The hologram is also in such a way that the optimal holographic reconstruction can only be observed from an accurate and small viewing position (ie not only the precisely defined Z as described above, but also the X and Y coordinates). Eye tracking may be required because it is encoded and illuminated. Along with Z sensitivity, there are various techniques for mitigating X, Y sensitivity or surrounding design. For example, as the pixel pitch decreases (as LCD manufacturing progresses), the size of the virtual observer window increases. In addition, more efficient encoding techniques (such as Kinoform encoding) facilitate the use of a greater portion of the periodic interval as a virtual observer window, thereby facilitating an increase in the virtual observer window.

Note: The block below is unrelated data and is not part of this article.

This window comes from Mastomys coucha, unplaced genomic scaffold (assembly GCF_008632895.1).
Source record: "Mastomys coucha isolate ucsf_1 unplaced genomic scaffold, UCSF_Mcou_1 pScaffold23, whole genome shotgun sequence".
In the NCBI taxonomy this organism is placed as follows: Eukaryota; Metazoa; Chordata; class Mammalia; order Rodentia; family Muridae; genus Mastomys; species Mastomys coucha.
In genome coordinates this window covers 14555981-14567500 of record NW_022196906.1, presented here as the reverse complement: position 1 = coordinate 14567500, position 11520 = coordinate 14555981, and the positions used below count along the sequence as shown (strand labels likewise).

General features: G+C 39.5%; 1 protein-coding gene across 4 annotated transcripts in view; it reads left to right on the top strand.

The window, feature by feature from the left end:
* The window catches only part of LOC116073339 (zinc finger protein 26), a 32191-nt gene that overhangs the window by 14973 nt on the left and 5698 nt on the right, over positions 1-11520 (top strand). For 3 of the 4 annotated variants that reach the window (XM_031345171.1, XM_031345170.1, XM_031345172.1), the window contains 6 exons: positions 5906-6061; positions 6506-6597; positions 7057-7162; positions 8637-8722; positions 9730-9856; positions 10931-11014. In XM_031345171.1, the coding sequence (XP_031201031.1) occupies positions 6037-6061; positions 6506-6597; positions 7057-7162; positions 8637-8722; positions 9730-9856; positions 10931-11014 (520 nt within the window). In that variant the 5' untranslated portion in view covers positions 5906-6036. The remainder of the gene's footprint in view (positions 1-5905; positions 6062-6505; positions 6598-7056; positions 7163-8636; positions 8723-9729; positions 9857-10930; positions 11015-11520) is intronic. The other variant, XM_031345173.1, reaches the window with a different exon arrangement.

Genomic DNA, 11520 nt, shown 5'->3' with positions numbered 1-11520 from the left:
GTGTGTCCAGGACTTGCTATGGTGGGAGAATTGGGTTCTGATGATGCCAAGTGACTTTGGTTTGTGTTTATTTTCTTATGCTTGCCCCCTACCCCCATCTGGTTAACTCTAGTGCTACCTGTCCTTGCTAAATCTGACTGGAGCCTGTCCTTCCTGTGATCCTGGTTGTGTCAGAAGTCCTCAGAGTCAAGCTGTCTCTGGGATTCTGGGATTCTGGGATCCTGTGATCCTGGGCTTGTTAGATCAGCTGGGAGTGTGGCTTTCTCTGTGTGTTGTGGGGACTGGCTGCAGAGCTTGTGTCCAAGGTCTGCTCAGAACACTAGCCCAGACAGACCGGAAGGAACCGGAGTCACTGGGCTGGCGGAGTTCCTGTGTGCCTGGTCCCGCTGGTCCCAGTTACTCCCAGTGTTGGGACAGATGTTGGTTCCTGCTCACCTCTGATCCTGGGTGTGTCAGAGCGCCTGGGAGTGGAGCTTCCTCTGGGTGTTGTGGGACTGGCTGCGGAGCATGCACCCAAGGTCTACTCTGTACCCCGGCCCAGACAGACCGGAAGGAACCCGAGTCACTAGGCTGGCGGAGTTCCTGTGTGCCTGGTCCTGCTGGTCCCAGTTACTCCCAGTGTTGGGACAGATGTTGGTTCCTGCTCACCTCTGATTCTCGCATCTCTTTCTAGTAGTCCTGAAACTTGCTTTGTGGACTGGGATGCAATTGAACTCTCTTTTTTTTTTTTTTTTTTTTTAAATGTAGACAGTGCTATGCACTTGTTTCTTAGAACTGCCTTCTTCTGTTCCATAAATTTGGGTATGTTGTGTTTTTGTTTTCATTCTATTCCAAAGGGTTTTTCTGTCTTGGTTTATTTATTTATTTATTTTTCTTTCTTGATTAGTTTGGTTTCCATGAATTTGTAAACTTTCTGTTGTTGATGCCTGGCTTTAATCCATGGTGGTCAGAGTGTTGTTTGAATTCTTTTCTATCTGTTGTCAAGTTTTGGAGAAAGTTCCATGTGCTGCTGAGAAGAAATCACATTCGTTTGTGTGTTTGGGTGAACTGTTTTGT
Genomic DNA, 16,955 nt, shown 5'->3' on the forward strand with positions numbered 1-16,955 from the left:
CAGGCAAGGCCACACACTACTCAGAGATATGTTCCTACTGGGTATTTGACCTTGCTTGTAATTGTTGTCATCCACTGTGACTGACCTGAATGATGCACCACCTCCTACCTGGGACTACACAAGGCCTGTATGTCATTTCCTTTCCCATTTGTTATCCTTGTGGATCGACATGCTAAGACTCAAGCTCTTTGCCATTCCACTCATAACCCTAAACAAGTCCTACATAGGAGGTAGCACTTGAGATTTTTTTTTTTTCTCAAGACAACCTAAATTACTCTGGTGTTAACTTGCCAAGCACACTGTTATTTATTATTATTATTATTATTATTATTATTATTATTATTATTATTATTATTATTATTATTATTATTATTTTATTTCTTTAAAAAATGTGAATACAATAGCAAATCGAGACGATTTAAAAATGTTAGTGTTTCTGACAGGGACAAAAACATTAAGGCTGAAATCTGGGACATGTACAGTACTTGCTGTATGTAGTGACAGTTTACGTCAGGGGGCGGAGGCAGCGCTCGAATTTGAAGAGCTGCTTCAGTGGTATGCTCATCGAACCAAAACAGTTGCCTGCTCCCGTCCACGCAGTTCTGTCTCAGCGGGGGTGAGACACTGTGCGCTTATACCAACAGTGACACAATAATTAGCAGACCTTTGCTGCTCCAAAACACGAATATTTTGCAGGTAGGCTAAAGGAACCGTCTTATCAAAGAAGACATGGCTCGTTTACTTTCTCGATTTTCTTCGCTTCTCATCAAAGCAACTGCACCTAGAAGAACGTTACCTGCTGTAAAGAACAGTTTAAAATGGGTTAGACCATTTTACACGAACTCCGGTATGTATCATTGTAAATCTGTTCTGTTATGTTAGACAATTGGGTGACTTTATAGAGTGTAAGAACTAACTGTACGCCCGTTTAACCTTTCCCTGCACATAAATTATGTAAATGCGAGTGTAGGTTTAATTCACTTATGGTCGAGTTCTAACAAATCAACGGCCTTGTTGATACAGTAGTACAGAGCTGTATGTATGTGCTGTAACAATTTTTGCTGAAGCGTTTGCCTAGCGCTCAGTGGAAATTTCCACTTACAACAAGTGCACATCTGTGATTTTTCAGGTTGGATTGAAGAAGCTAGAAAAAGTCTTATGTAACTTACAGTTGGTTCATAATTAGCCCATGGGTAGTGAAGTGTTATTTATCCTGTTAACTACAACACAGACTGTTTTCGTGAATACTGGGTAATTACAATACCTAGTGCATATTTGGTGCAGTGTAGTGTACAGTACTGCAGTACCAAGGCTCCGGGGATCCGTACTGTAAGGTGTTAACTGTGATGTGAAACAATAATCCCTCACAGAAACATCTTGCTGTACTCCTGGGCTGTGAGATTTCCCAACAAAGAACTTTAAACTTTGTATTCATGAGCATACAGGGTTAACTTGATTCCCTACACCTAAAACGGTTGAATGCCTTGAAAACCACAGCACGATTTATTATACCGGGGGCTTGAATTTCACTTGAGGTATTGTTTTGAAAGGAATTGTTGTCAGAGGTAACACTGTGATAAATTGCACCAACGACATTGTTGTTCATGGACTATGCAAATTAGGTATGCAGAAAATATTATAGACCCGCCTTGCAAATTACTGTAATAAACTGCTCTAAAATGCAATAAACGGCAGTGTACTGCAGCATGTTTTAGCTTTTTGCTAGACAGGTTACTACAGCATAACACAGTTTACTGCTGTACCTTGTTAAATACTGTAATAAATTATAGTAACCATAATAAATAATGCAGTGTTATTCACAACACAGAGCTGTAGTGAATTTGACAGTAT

In the above description, it is assumed that a Fourier hologram is handled. The virtual observer window exists in the Fourier plane of the hologram, ie the image plane of the light source. One effect is that undiffracted light is focused on a so-called DC spot. The technique can also be used for Fresnel holograms where a virtual observer window is not present in the image plane of the light source. However, it should be noted that undiffracted light is not visible as disturbing noise. Another caveat is that the term conversion should be interpreted to include any mathematical or computational technique that is equivalent to or close to a conversion describing the propagation of light. The transformation simply approximates the physical process that is more accurately defined by Maxwell's wave equation. The Fresnel and Fourier transforms are second-order approximations, but they are algebraic as opposed to differentiation, so they can be handled in an efficient computerized manner and can be accurately implemented in an optical system. Has an effect.